Quick Note: ”Doc Warren” Corson III is a counselor and the clinical & Executive Director of Community Counseling of Central CT Inc. in Bristol and Pillwillop Therapeutic Farm (www.docwarren.org).
You can tell a great deal about a person by their tractor. I knew a man whose name escapes me at the moment, and he had this pristine condition older John Deere tractor. To say it was a classic would be an understatement; it had all original paint and parts and I’ll be darned if I could find a scratch or wear mark on it. Other than very minor fading and some weather cracking on the rear tire, it looked almost as it did when it came off the assembly line. He was a good guy to boot and would talk of farming and the hard work associated with it for hours on end. He was the first to volunteer to use his tractor for parades and the like. He was a pleasure to talk to.
As for me, well my tractor isn’t so pretty. It has wear on the wear, the gauges may work this year as we worked diligently on it all winter trying to get it up and running again after seeing that the 1960’s electrical which had many an emergency field repair had become less than reliable. Almost every wire needed to be traced and repaired or replaced. It seems it started its life as a 6 volt but decades ago was haphazardly upgraded to a 12 volt system which fried the gauges and much of the wires that were not rated for the voltage. It has seen its share of mud, rain, sun and wind. It is much faded and well-worn but when you need it, it typically fires right up.
My tractor won’t go winning any awards for beauty and though it is tough it may never win a pulling contest either. It doesn’t need to as it was made not for shows nor parades but for work. Much like me and many others.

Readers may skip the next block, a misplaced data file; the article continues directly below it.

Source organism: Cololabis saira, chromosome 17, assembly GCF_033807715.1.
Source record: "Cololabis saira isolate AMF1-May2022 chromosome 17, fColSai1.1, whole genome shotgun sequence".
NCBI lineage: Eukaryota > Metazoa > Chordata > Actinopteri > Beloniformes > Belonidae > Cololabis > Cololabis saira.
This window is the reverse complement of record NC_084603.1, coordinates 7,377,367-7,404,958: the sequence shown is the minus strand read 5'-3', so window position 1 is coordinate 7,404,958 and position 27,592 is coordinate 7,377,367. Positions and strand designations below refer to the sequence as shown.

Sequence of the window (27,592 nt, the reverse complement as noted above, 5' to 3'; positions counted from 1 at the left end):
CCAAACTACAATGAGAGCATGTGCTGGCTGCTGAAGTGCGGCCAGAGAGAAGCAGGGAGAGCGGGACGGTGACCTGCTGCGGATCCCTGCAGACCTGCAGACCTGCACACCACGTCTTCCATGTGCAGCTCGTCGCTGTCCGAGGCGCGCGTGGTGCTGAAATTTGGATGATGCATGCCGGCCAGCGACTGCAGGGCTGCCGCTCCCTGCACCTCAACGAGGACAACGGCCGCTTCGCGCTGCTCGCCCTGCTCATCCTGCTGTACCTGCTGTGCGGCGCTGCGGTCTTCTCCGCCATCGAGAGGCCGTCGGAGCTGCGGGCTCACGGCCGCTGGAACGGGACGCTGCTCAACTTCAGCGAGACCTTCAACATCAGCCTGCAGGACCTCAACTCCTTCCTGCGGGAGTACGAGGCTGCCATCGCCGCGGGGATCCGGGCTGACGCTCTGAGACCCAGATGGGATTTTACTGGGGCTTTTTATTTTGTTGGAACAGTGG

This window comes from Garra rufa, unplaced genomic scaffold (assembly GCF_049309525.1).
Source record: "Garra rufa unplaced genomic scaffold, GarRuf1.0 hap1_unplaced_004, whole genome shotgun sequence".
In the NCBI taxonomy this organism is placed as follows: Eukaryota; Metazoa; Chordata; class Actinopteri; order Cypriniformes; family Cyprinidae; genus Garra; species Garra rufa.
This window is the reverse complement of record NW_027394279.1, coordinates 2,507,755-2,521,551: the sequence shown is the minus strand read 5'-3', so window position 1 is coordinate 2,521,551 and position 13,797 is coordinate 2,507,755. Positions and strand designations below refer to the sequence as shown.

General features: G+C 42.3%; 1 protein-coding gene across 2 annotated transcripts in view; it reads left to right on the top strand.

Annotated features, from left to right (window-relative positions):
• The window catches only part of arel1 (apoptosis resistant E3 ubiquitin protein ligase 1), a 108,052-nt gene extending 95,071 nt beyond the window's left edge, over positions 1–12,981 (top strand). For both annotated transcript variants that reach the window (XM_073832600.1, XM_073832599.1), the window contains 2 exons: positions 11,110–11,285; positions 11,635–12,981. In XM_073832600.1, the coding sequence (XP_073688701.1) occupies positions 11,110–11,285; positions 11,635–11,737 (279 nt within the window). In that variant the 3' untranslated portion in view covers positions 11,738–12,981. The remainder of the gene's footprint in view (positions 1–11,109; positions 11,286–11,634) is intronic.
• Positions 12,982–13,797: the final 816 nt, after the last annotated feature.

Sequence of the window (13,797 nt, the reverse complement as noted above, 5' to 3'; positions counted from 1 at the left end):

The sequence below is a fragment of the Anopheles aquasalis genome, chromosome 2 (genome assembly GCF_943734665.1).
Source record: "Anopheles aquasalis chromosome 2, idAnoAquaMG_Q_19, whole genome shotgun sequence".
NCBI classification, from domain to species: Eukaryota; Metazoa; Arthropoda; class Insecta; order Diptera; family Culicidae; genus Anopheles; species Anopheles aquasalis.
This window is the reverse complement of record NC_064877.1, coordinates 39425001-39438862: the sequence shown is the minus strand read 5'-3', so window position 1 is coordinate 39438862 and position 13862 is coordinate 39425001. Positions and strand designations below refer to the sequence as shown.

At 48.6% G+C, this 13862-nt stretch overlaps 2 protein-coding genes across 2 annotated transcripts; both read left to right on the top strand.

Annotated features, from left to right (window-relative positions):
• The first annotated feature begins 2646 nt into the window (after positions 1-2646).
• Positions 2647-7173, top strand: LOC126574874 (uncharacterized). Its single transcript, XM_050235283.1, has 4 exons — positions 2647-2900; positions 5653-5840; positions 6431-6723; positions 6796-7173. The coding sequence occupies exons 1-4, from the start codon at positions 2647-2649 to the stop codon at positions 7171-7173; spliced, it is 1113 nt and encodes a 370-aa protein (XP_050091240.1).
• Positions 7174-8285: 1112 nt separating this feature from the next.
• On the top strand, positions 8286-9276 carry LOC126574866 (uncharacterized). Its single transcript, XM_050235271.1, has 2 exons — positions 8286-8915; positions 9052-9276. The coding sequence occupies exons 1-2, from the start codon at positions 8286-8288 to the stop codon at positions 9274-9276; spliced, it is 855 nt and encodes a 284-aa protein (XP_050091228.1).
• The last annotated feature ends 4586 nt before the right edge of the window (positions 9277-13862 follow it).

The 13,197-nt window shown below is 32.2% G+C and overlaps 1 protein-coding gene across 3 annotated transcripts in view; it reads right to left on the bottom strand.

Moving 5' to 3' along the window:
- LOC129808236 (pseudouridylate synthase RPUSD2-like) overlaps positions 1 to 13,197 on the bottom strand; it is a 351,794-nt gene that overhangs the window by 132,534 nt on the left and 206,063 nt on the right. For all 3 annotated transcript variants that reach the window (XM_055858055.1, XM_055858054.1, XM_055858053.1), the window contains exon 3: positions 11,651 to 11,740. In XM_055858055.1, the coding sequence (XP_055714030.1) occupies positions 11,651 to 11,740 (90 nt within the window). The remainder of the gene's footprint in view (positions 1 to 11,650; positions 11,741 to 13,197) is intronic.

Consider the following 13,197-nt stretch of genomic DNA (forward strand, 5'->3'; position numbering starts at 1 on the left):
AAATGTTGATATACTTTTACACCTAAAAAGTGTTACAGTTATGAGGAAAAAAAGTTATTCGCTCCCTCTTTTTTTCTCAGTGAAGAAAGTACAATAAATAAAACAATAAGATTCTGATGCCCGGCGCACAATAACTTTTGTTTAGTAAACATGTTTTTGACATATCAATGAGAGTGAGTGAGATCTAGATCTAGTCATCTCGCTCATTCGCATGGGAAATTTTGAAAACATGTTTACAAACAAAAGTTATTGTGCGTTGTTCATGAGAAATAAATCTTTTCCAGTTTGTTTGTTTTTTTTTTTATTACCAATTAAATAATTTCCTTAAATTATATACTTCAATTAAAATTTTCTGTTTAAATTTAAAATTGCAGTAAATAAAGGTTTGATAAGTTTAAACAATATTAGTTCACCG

When it comes to relationships there are many kinds of people that we may become involved with. Some are proven reliable but may have a few quirks or scares. Some may look flashier and be easy on the eyes but lack the ability or desire necessary to even contemplate the many hard roads and travails that go into making a real and lasting relationship.
In the world of therapy and of therapeutic farming, I have seen many types of folks who come in for treatment related to relationships. I have seen those who are road weary, having been put through far too much by an uncaring spouse. I have seen those who bear the burdens of feeling powerless in the face of a long and hard illness that is or has recently taken their spouse; no matter what they did, no matter the specialist, there was simply nothing that modern treatment could to to alleviate the pain or suffering nor prevent the death of those they loved the most.
Sadly, I have also seen those who enter a relationship simply to enjoy that short “honeymoon” period where it seems like every day is the prom and you have both been voted king and queen; only to bail once things got “real.” I have seen relationships ended because of a loss of job, the loss of youth, the loss of perceived beauty and even the loss of interest. Under the veneer, there was no heart, or so it would appear.